(501a) Hierarchical Modeling of Integrated Microdevices for Hydrogen Production | AIChE

(501a) Hierarchical Modeling of Integrated Microdevices for Hydrogen Production


Deshmukh, S. - Presenter, Velocys Inc.
Kaisare, N. - Presenter, University of Delaware

With significant developments in microelectronics, telecommunication, micro-electro mechanical systems (MEMS) and related technologies, newer and more efficient sources of portable power generation are being developed for both civilian and military applications. Hydrogen-based power sources, such as the PEM fuel cells, are envisioned as the candidates for the 1 ? 100 W applications. One of the main challenges is the reliable and on-demand generation of CO-free hydrogen, given the inability of the current hydrogen storage methods to meet the practical requirements of safety, weight and cost. Coupled microreactors that integrate endothermic reforming or thermal decomposition reactions with exothermic combustion reactions are being developed for this purpose.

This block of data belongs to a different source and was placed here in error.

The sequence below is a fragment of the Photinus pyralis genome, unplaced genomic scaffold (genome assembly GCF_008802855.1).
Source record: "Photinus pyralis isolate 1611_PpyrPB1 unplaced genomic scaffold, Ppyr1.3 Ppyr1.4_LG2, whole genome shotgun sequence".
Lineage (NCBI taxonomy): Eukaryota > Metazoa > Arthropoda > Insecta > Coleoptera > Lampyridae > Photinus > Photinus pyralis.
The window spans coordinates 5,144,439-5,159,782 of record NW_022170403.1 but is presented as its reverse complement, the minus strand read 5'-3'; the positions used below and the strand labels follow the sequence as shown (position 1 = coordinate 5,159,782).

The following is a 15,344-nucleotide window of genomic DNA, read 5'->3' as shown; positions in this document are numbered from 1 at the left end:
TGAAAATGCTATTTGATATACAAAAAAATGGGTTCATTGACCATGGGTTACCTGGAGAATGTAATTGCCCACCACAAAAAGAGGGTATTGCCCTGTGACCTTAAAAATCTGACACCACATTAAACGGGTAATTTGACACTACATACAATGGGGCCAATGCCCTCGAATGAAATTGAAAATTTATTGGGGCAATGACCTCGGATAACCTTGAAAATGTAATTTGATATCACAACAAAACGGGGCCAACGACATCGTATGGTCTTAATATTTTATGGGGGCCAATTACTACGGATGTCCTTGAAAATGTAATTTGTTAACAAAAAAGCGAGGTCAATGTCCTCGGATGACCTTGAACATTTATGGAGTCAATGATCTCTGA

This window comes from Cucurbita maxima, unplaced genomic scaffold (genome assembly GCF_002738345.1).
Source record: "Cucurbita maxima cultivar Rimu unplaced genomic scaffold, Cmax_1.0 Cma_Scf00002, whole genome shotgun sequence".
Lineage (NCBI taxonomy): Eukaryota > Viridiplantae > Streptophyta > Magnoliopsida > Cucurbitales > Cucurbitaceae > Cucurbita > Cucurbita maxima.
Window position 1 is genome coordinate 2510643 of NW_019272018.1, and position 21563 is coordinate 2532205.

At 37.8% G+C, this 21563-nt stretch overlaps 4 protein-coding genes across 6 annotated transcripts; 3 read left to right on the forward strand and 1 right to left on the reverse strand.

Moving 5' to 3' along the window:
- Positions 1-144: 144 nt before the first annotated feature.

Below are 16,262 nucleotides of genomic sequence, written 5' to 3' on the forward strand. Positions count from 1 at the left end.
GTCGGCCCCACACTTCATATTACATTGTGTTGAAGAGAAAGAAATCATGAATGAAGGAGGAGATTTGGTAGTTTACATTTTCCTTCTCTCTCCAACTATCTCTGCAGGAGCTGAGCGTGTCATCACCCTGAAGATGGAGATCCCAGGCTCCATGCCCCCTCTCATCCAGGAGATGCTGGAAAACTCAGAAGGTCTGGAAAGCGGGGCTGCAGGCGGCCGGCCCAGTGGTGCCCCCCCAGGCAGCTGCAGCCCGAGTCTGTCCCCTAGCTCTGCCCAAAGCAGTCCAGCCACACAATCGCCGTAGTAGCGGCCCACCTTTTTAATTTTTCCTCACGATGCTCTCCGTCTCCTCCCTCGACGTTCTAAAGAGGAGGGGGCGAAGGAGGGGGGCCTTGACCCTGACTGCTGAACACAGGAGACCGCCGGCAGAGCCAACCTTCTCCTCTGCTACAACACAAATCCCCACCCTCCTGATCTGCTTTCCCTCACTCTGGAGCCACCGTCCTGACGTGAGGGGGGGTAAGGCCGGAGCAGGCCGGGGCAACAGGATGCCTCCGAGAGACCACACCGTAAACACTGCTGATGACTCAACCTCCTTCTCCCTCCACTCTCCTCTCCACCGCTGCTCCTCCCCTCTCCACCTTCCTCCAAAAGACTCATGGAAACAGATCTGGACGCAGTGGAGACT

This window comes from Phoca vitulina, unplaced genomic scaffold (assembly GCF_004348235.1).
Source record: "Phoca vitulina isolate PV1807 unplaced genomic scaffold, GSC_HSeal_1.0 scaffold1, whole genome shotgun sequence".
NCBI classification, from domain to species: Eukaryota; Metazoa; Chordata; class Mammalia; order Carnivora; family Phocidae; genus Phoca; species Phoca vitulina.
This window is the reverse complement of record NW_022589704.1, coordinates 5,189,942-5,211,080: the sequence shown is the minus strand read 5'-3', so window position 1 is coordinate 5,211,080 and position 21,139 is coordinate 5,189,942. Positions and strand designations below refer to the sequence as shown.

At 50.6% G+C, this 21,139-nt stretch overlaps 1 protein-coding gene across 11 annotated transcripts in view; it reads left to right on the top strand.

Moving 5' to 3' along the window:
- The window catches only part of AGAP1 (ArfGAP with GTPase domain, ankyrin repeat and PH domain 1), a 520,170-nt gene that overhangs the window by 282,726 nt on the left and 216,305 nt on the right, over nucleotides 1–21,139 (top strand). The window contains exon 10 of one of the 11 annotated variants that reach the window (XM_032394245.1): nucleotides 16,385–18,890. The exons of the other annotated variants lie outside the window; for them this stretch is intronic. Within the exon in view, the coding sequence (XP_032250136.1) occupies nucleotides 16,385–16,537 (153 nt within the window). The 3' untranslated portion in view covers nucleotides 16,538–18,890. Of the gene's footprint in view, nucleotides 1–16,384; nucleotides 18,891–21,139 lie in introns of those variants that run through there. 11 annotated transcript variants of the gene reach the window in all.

In this paper, we present a theoretical study on hydrogen generation in multifunctional microreactors by considering a range of reactor models of increasing complexity. Our overall objective is to predict suitable materials, flow configurations, mixing patterns, and operating conditions that improve efficiency of small scale systems. While two-dimensional (2D) computational fluid dynamics (CFD) models are able to provide an in-depth understanding about the operational characteristics of an integrated microreactor, they are computationally too demanding for determining stability limits and optimal operating regimes. Herein, we develop a hierarchical modeling scheme ranging from simple energy and material balances to 2D CFD in order to assess the level of sophistication needed and develop systematic strategies that enable simple reactor models to be accurate by suitable parameterization from more complex models. Based on the scaling analysis of the various processes in the microreactor, a gauge of the predictive capabilities of the various models can be obtained. Identification of the relevant parameter space based on simple models can guide us to the right operating regime, which is further refined using higher level, but computationally more demanding CFD models. We also investigate whether the hierarchical approach can be used to determine the existence of interesting features, such as Hopf bifurcation, that lead to instabilities and failure of microdevices. The approach will be demonstrated for ammonia decomposition on Ru catalyst, which produces hydrogen, coupled with fossil fuel combustion. Both simple and complex reaction mechanisms will be discussed.